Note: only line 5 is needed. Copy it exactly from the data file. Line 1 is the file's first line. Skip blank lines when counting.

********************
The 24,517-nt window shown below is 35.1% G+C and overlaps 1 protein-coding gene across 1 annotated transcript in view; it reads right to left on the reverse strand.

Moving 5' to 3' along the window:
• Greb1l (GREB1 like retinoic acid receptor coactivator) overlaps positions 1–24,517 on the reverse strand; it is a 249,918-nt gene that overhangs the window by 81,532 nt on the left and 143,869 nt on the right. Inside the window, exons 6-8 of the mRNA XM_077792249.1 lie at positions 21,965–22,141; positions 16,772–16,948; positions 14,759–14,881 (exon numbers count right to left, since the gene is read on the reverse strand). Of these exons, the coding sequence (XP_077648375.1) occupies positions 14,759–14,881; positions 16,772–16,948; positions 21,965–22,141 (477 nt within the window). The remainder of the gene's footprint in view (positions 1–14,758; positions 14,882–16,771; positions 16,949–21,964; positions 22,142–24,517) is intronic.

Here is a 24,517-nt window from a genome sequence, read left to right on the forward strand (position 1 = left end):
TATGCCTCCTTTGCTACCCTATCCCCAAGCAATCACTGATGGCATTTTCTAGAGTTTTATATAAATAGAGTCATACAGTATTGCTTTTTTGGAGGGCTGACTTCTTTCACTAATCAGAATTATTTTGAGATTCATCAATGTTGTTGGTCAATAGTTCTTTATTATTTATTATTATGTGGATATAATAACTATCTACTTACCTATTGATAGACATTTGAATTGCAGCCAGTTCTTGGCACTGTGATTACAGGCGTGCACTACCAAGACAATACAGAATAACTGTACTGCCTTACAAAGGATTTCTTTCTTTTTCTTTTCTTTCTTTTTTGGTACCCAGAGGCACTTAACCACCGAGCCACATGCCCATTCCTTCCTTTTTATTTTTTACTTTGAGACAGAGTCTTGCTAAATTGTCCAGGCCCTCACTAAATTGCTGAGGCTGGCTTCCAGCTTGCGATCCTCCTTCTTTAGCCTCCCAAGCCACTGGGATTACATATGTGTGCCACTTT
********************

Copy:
TATGCCTCCTTTGCTACCCTATCCCCAAGCAATCACTGATGGCATTTTCTAGAGTTTTATATAAATAGAGTCATACAGTATTGCTTTTTTGGAGGGCTGACTTCTTTCACTAATCAGAATTATTTTGAGATTCATCAATGTTGTTGGTCAATAGTTCTTTATTATTTATTATTATGTGGATATAATAACTATCTACTTACCTATTGATAGACATTTGAATTGCAGCCAGTTCTTGGCACTGTGATTACAGGCGTGCACTACCAAGACAATACAGAATAACTGTACTGCCTTACAAAGGATTTCTTTCTTTTTCTTTTCTTTCTTTTTTGGTACCCAGAGGCACTTAACCACCGAGCCACATGCCCATTCCTTCCTTTTTATTTTTTACTTTGAGACAGAGTCTTGCTAAATTGTCCAGGCCCTCACTAAATTGCTGAGGCTGGCTTCCAGCTTGCGATCCTCCTTCTTTAGCCTCCCAAGCCACTGGGATTACATATGTGTGCCACTTT